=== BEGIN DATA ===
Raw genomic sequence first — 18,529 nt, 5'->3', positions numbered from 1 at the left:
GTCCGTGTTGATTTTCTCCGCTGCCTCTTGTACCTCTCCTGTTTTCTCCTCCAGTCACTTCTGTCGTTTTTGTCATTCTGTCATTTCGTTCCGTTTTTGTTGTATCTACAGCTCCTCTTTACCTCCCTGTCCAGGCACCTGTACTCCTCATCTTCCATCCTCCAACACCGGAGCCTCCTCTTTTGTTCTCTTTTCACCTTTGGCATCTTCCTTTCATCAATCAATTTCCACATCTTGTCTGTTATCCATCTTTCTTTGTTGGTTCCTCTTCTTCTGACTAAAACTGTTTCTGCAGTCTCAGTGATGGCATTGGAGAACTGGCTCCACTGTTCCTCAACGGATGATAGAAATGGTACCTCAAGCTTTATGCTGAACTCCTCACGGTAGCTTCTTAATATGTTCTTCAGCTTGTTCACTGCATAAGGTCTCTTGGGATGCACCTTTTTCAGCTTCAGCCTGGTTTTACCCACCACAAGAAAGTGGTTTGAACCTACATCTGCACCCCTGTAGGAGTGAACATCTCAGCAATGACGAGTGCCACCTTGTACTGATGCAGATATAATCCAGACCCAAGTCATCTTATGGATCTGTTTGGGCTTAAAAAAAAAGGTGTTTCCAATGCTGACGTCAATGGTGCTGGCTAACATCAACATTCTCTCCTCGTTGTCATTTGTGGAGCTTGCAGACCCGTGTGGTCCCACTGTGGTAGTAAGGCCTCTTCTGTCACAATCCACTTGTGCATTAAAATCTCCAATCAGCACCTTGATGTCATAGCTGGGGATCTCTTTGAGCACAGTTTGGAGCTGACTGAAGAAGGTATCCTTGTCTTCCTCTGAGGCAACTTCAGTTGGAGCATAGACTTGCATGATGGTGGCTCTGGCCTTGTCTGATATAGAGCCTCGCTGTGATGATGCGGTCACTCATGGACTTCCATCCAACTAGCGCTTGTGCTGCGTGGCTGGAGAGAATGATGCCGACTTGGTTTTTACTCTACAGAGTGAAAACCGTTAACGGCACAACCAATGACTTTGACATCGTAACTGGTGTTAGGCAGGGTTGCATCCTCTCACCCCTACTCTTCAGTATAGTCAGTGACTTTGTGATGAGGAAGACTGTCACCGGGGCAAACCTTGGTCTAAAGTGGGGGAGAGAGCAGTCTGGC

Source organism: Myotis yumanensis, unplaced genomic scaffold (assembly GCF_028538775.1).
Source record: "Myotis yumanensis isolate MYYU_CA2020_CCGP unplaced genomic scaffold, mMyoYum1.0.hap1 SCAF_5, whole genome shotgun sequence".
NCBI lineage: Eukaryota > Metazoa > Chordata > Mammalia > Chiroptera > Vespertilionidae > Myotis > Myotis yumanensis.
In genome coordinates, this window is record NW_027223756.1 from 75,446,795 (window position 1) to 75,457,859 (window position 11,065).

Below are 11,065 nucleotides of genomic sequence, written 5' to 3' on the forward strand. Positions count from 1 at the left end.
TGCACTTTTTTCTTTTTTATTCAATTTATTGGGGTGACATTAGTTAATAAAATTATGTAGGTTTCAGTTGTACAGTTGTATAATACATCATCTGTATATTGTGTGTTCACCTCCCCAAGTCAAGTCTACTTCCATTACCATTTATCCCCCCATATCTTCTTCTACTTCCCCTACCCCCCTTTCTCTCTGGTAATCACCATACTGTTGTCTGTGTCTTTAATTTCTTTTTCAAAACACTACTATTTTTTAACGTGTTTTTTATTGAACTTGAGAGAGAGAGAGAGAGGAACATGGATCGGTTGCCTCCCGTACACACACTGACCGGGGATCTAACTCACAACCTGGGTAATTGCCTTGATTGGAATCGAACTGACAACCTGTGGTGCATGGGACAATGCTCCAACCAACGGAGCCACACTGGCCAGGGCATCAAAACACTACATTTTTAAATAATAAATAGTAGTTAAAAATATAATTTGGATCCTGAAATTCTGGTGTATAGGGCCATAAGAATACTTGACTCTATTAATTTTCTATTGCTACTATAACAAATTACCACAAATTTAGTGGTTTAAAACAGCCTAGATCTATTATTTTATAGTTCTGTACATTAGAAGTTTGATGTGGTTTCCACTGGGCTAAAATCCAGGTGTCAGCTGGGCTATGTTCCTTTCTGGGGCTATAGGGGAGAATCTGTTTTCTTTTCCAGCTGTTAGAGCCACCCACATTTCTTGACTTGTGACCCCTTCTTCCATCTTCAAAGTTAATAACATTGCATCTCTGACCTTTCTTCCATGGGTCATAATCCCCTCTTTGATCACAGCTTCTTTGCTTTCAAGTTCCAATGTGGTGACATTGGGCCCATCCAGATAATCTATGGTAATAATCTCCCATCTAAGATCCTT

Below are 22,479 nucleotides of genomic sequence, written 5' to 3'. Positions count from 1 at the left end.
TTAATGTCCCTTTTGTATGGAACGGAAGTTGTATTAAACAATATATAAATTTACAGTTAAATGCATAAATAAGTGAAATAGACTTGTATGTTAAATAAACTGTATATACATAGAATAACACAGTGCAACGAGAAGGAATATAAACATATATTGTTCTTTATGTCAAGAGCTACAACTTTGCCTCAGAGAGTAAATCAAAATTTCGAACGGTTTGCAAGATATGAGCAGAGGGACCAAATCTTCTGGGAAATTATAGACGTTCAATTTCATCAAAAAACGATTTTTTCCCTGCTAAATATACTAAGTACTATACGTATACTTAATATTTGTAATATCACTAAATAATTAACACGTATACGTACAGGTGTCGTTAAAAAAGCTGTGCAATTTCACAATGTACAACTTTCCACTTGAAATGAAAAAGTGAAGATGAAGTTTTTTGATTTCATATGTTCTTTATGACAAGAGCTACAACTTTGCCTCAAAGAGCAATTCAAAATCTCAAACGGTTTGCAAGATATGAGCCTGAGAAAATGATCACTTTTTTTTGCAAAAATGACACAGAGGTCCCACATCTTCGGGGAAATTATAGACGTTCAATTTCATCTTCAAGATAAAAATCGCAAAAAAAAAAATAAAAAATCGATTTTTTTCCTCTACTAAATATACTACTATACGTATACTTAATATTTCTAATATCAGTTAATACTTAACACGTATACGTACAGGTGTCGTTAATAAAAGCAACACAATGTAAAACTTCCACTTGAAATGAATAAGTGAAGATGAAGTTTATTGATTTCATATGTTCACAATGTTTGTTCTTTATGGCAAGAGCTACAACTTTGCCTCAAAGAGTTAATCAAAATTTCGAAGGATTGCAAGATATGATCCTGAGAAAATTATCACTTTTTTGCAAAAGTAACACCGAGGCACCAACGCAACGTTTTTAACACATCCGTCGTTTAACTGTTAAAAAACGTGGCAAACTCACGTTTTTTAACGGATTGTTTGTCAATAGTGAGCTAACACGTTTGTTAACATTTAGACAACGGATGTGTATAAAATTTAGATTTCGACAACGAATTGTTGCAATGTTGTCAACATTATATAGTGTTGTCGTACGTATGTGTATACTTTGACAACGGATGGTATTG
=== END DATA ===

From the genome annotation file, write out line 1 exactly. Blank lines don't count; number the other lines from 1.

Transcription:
Raw genomic sequence first — 18,529 nt, 5'->3', positions numbered from 1 at the left: